Lawrie Shabibi is pleased to announce its participation in 1:54 Contemporary African Art Fair with a presentation of four artists: Nadia Kaabi-Linke, Mounir Fatmi, Driss Ouadahi and Zak Ové whose sculptural installation ‘Black and Blue: The Invisible Men and the Masque of Darkness” in Somerset House Courtyard was one of the highlights of last year’s fair.

Nadia Kaabi-Linke (b.1978, Tunis) is a Tunisian multi-media artist based in Berlin whose works have been shown at the Guggenheim, MOMA, Sharjah Biennale, Venice Biennale 54, Dallas Contemporary and Gulbenkian Museum amongst others. At 1:54 she presents two new works on canvas in addition to “Faces, 2014” a series of 32 photos of an archival image held at the KwaZulu-Natal Library that was staged for the Greater British Exhibition in London to create a fictitious Zulu family.

image Nadia Kaabi-Linke, Kula - Black Dove, 2017. Graphite and acrylic on paper. 126 x 128 cm / Courtesy of Lawrie Shabibi and the artist

image Nadia Kaabi-Linke, Spic and Span in June and July (Diptych), 2017.Graphite and acrylic on paper. 99x185 cm and 32.5 x 15 cm / Courtesy of Lawrie Shabibi and the artist

Mounir Fatmi (b.1971, Tangier) is a Moroccan multi-media artist based in Paris. For 1:54 Fatmi presents “Maximum Sensation 52, 2010” (a skateboard whose surface is embellished with sections from Muslim prayer rugs) and “Forget, 2010” (a ceramic skull). Mounir has exhibited internationally including at the National Picasso Museum War & Peace, Le Parvis Contemporary Art Center, Centre Georges Pompidou, Paris, The Brooklyn Museum, New York, Mori Art Museum in Tokyo, Moscow Museum of Modern Art, Mathaf Arab Museum of Modern Art and the Hayward Gallery in London.

image Mounir Fatmi, Maximum Sensation 52, 2010. Skateboard, prayer rugs. 10 x 21 x 83 cm / Courtesy Lawrie Shabibi and the artist

Driss Ouadahi (b. 1959, Casablanca) is a Moroccan painter based in Dusseldorf who takes as his subject matter the built environment of urban alienation. For 1:54 he presents a new large-scale painting and a variety of works on paper that juxtapose historic sites in North Africa (such as the Great Mosque of Djenne and Taghit) with his typical geometric abstractions. Ouadahi has exhibited internationally including at the Biennale de l’Art Africain Contemporain, 11th Edition, Dakar, Senegal, 2014 (where he won the Grand Prix Léopold Sédar Senghor Prize) and Venice Biennale 54.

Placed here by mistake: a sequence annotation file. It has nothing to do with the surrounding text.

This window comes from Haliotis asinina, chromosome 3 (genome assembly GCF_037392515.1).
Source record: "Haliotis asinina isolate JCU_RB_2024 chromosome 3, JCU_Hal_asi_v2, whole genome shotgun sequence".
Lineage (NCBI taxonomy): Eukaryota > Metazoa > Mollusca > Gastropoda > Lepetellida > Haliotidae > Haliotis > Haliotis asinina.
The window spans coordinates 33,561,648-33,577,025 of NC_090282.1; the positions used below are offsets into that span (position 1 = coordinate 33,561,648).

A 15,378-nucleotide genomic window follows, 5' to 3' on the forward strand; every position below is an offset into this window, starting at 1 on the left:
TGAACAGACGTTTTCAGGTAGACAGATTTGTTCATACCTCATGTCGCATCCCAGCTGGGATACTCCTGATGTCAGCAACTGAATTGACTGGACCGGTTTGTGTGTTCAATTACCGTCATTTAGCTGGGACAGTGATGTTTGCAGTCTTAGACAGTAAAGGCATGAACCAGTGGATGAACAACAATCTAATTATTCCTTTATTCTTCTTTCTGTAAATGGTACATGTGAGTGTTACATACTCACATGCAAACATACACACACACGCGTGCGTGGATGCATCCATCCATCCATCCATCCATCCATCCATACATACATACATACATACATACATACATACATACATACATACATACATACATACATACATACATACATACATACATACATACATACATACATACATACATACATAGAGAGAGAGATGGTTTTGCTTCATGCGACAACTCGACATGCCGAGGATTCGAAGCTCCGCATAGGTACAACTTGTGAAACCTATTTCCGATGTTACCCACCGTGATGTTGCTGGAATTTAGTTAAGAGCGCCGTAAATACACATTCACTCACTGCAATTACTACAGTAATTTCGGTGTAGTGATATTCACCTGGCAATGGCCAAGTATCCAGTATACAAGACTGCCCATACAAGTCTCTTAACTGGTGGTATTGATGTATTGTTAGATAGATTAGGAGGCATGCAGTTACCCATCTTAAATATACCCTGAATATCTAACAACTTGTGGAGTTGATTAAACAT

image Driss Ouadahi, Reconstruction. 2017. Oil on canvas,. 180 x 150 cm / Courtesy Lawrie Shabibi and the artist

Zak Ové (b. 1966, London) presents two mixed–media sculptures “Lost Souls V, 2011” and “Wild Thing, 2010” both inspired from his documentation of, and anthropological interest in, diasporic and African history, specifically that which is explored through Trinidadian carnival. Zak Ové is based between London and Trinidad and works between sculpture, film and photography seeking to reignite and reinterpret lost culture using new-world materials, whilst paying tribute to both spiritual and artistic African identity.

Lawrie Shabibi is a contemporary art gallery located at Dubai's Alserkal Avenue. The gallery supports the long-term development of the careers of young international contemporary artists with a focus on those from the Middle East and North Africa. The gallery also organizes art historical exhibitions working with an older generation of artists from the region. Liaising with curators, institutions, museums and collectors the gallery has successfully introduced international artists to the region whilst at the same time presented Middle Eastern artists to the international contemporary arts community. By holding a regular programme of exhibitions, screenings and talks, publishing catalogues and participating in international art fairs, Lawrie Shabibi has in the space of seven years been a forerunner in the development of the contemporary art scene in Dubai.

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